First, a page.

arab computer 88.
(photo credit: )
Jordanian King Abdullah II's promise earlier this month to create a Red Sea Institute of Cinematic Arts in Jordan (RSICA), which will include Israeli film students, has caused a stir among bloggers on line from all over the Middle East.
"I read what blogger Laith Majali posted about the film school and it said the school is also open to Israelis. Imagine, sitting next to you will be an Israeli who is an IDF reservist and who may have killed or maimed an Arab a few kilometers away from the film school. And then we in Jordan will help him make films about evil and terrorist Arabs. This is like Israeli film schools admitting skinheads and neo-Nazis," writes one anonymous commentator on amatalqa.blogspot.com, the blog of an LA film student.
The project, which was initiated on September 20 in New York by the Jordanian king along with the School of Cinema-Television at the University of Southern California, hopes to enroll men and women from the Middle East in a specialized learning environment dedicated to teaching all disciplines of the cinematic arts.
Participants in the inauguration ceremony also included Elizabeth M. Daley, dean of the School of Cinema-Television; Frank Price, chair of the school's Board of Councilors and USC trustee; Samer Mouasher, commissioner of the Royal Film Commission of Jordan; as well as Israeli filmmaker Dan Katzir; and producer of Syrian descent Malek Akkad, producer of the film Halloween.
To initiate the film school, Abdullah drew on the expertise of Jewish filmmaker Steven Spielberg, who recommended the partnership with USC.
Spielberg, who did not attend the event, wrote in a press release: "When His Majesty the king approached me on the subject of a Jordan-based, world-class film school serving every country in the Middle East, including Israel, I immediately saw the importance and significance of such a venture for the people and the future of the region. I knew as a trustee of USC and a member of the school's Board of Councilors that the university had the exact expertise he needed for this incredible initiative." It was Spielberg's comment about including Israel in the vision for improving the film industry in the region that made bloggers angry.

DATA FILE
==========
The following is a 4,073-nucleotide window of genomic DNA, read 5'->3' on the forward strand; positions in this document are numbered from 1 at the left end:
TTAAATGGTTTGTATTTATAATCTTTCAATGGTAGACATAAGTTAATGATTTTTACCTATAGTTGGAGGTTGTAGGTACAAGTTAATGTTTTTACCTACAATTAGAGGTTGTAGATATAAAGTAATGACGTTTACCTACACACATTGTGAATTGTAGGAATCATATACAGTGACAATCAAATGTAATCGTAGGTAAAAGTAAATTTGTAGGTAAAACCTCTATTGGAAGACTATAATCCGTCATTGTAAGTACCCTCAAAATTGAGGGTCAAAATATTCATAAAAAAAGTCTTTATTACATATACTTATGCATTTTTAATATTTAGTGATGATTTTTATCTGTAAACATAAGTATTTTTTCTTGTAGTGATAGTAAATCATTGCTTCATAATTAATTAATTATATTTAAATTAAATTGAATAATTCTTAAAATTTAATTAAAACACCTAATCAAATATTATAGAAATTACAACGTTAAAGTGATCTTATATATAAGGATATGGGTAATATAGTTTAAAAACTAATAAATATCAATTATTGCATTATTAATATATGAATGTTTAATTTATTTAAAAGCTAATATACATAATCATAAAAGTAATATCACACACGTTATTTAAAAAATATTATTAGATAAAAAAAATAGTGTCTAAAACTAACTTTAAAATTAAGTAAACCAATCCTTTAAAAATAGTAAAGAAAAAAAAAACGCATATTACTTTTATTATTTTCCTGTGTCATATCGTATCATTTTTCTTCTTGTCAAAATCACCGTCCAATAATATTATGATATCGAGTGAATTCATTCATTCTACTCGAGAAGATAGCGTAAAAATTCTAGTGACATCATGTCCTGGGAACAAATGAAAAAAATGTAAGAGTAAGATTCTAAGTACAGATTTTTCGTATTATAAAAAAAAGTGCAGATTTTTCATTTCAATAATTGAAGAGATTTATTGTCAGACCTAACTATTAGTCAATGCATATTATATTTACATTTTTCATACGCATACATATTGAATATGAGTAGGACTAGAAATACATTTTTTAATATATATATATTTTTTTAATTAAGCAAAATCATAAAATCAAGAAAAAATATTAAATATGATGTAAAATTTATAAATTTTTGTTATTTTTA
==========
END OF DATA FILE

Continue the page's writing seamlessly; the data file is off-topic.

Among the comments on majali.blogspot.com were: "...world-class film school serving every country in the Middle East, including Israel The New Middle East? You can count me out."
Another commentator by the name of Shlomo responded: "Thank you. I can't [wait] to learn filmmaking in Jordan to make films about terrorist Arabs."
"People seem to be very skeptical about this project," Katzir told The Jerusalem Post in an interview last week. "I believe that King Abdullah was extremely brave to initiate this program a day after the [president] of Iran made some comments attacking Israel and there was a tense atmosphere in New York."
"I see it as a statement of peace and tolerance and hopefully it will work out," continued Katzir, who said he had joked with the Commissioner of the Royal Film Commission of Jordan about how the world needed to convince those who do not want peace to see that it is much more fun to make movies than war.
"Movies are an amazing way to create dialogue, they have the ability to show the humanity of both sides of a conflict. On the news we only see the rhetoric, we don't see the culture of others," said Katzir, whose films have won 22 international awards and a nomination for the Israeli Academy Awards.
"The Middle East does not have a significant film industry," continued Katzir. "And Jordan is in a position to become an international center for people in the area to collaborate."
Construction of the RSICA campus is set to begin in early 2007 in Akaba and its facilities will include digital screening rooms, post-production, animation and interactive media laboratories.
Faculty will be drawn from industry, arts and academic institutions around the globe.
First admissions will be accepted in September 2008.
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